When asked where the idea for the Green Belt Movement originated, she responded: “When I see a problem, I look at how you yourself can solve the problem. I don’t immediately think, ‘Go to the source.’ I think, ‘What can I do right here and now?’ What we could do was to plant trees. We have the land, and trees are easy to plant. These women would have firewood and would be able to protect soil, and trees grow fast enough that women could use them as a source of income [by selling seedlings or the fruit that they produce]…Plus, a tree is a very simple thing. Everybody understands a tree–just dig a hole, and water the tree and protect it from its enemies. Everybody can feel empowered.” Indeed, Wangari Maathai empowered countless women and men and changed the face of conservation in the process. Perhaps her greatest accomplishment is that the seeds she sowed planting a few small trees so many years ago, will continue to reap benefits for so many for generations to come. S. Galler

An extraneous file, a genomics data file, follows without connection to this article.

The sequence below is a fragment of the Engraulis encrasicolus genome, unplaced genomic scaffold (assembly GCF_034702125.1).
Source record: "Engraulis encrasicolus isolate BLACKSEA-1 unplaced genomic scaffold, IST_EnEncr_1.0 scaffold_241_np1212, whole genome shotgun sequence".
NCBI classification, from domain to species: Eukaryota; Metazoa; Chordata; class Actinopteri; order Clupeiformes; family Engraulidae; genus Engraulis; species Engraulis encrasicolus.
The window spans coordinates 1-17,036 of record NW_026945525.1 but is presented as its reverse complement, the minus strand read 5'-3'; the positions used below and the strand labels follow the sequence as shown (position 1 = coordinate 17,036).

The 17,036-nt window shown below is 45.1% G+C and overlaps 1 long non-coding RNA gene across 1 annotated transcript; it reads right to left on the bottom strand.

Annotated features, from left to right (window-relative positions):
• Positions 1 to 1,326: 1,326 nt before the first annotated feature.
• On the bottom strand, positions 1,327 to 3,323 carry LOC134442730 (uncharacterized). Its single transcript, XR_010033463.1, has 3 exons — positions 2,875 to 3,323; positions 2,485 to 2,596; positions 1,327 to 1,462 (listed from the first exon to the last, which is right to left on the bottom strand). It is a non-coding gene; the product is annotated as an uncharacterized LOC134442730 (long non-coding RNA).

Global Waters October issue